I am not a gardener. I come from a long line of non-gardeners, people predisposed to killing things rather than growing things. This is not intentional on my part. It is, however, a dirty little reality that saddens my heart, especially living in Florida where most people can grow anything.
My little sister, Jan, however, has thumbs of green.
She loves to get down on her hands and knees, burying her fingers in the dirt, planting, pulling, corralling her cone flowers and navigating through her native wild flowers. She delights in the process–the results are enjoyable because she invested in the process.
Don’t get me wrong. I love gardens. The wild, flowers-growing-in-mad-disarray kind, where there’s an abundance of color and movement and depth. A party of posies, a riot of richness–with no supervision.
Some would call that a meadow. No known gardener in sight.
So imagine my dismay when my dear husband wants to do yard work.
I can do the mowing. It’s dealing with what few plants and bushes we have that gets me.
We have three bushes in our backyard called golden trumpets. We had four, but between mowing over the short one, pulling out weeds while disregarding the small stature of the fourth bush, and generally ignoring it completely, we’ve replanted that fourth one three times. And we need to do it again.
Having had a freeze this winter, the growth on these bushes was looking loopy. Sparse and naked along spindly branches, flowers and leaves on top. It was decided that they should be pruned. And when we get yet another fourth bush, all of them would be equally stumpy.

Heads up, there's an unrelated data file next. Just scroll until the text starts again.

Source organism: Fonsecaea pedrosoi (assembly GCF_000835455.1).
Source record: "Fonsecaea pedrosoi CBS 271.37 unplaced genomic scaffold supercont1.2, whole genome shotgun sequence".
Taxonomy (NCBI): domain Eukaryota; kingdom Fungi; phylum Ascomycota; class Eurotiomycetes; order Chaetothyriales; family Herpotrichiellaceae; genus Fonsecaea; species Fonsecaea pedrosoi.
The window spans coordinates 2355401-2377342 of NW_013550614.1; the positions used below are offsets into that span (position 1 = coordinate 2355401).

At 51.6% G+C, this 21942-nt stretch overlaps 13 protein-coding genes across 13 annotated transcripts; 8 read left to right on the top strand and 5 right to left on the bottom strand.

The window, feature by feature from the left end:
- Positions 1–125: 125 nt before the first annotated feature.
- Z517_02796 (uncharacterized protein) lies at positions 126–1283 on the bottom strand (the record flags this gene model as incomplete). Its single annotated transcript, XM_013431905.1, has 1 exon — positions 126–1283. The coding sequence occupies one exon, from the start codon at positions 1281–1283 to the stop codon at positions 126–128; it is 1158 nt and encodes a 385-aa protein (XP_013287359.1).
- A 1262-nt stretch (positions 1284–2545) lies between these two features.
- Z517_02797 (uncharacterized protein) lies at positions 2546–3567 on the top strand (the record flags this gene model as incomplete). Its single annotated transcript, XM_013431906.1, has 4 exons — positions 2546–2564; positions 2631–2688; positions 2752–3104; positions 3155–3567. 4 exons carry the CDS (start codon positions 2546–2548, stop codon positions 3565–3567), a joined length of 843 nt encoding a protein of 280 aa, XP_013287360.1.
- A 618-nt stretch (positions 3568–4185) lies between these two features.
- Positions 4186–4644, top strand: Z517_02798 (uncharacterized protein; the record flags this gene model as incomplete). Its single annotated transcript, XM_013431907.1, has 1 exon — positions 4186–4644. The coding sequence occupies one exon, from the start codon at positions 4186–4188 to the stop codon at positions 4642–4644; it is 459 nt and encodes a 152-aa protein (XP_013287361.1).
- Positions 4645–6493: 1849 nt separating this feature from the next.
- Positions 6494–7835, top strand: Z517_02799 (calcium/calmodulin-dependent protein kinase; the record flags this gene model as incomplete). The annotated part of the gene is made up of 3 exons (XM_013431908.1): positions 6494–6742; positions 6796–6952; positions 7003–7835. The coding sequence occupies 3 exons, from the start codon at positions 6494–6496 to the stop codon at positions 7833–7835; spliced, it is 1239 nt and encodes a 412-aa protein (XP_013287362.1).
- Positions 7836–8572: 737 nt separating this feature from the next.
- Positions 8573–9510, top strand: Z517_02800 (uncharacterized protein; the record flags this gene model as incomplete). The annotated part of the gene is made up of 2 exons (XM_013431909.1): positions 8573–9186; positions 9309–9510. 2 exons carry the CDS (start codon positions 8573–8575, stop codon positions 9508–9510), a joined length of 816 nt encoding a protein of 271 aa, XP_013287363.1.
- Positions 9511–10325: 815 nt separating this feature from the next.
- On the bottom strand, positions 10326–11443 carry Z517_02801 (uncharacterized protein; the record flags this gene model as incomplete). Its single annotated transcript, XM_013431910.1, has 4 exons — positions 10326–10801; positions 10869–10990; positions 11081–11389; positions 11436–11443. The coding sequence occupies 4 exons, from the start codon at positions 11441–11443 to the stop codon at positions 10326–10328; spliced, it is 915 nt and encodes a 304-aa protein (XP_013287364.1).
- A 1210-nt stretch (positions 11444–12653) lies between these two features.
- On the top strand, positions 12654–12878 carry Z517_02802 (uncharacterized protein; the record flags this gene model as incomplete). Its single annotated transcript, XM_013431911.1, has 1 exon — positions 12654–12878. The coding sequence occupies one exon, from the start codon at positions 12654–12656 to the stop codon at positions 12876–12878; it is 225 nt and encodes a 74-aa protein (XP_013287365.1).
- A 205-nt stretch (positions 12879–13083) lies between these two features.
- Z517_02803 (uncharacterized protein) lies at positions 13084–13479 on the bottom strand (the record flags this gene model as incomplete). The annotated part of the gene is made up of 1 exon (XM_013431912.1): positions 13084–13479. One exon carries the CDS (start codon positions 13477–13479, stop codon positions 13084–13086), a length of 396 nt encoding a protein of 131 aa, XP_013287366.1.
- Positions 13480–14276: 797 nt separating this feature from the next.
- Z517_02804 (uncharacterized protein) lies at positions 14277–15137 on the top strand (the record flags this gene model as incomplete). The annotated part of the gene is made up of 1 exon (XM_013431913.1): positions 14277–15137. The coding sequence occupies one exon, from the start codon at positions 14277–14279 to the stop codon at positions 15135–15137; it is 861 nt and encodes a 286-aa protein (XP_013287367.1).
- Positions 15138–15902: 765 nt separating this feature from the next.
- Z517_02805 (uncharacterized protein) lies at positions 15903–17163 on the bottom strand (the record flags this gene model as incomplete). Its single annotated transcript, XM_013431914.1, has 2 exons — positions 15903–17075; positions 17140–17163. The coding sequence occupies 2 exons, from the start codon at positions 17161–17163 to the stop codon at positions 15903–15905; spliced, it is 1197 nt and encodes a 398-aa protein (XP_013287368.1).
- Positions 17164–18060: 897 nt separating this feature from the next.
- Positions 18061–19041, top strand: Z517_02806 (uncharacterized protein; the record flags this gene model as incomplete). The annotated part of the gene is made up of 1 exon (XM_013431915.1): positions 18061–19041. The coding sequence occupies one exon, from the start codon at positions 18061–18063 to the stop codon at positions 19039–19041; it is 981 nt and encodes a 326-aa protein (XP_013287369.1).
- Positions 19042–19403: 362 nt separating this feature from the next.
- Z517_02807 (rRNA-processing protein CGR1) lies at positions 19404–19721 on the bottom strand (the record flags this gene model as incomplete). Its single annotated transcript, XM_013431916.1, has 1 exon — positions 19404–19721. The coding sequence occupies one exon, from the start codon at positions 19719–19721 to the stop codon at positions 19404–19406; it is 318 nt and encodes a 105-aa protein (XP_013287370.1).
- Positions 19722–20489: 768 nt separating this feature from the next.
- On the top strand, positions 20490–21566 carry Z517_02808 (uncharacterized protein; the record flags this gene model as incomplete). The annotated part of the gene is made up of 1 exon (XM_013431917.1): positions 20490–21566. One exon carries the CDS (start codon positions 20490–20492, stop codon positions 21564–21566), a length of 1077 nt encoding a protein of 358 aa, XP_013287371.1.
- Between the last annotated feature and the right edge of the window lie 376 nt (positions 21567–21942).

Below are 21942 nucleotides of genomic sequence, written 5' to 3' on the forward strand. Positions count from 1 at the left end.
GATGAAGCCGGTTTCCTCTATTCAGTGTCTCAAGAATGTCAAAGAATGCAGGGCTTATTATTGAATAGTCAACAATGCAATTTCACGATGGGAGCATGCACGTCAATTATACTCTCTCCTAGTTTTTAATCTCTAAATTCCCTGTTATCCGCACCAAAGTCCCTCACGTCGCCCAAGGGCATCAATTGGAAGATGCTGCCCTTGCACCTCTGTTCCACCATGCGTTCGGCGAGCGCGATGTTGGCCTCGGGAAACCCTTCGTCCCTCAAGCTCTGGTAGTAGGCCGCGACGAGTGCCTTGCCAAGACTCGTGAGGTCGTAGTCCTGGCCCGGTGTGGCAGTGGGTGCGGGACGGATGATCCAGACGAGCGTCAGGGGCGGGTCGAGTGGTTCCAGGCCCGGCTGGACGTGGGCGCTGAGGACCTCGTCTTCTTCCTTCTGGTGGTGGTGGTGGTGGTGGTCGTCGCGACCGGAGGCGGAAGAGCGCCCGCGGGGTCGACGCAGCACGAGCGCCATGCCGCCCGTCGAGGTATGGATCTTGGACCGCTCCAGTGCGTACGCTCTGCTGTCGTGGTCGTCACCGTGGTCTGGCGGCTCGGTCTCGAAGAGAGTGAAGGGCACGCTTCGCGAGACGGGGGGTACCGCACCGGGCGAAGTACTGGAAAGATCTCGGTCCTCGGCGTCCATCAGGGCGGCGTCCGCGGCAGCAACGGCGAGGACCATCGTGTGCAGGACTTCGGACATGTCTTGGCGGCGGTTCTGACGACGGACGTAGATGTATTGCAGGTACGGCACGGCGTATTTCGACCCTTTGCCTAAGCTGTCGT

I don’t like pruning. I like growth–even if it’s sparse and naked. I didn’t want to cut these bushes at all. They’d worked so hard to get where they were. Without any help or encouragement from me.
Jan would have reminded me that pruning really helps growth. She would have said it was good for the plant. She would have added that it makes the plant look better.
I would have said, “You can say that because you’re not the bush.”
But Jan would be right. After hesitatingly pruning the first bush, feeling every nip and cut vicariously with my bush, it did look better, though now it was completely naked and stumpy. But I could see the freshness of life at the places we’d cut branches.
Pruning is painful. But necessary.
“I am the true grapevine, and My Father is the Gardener. He cuts off every branch of Mine that doesn’t produce fruit, and He prunes the branches that do bear fruit SO THEY WILL PRODUCE EVEN MORE.” John 15:1-2
Pruning is purposeful, even in its pain. There are areas of my life that need to be snipped away, cut out, so that I might be more the person my Creator made me to be. A better bloom in His hands. A purposeful posie.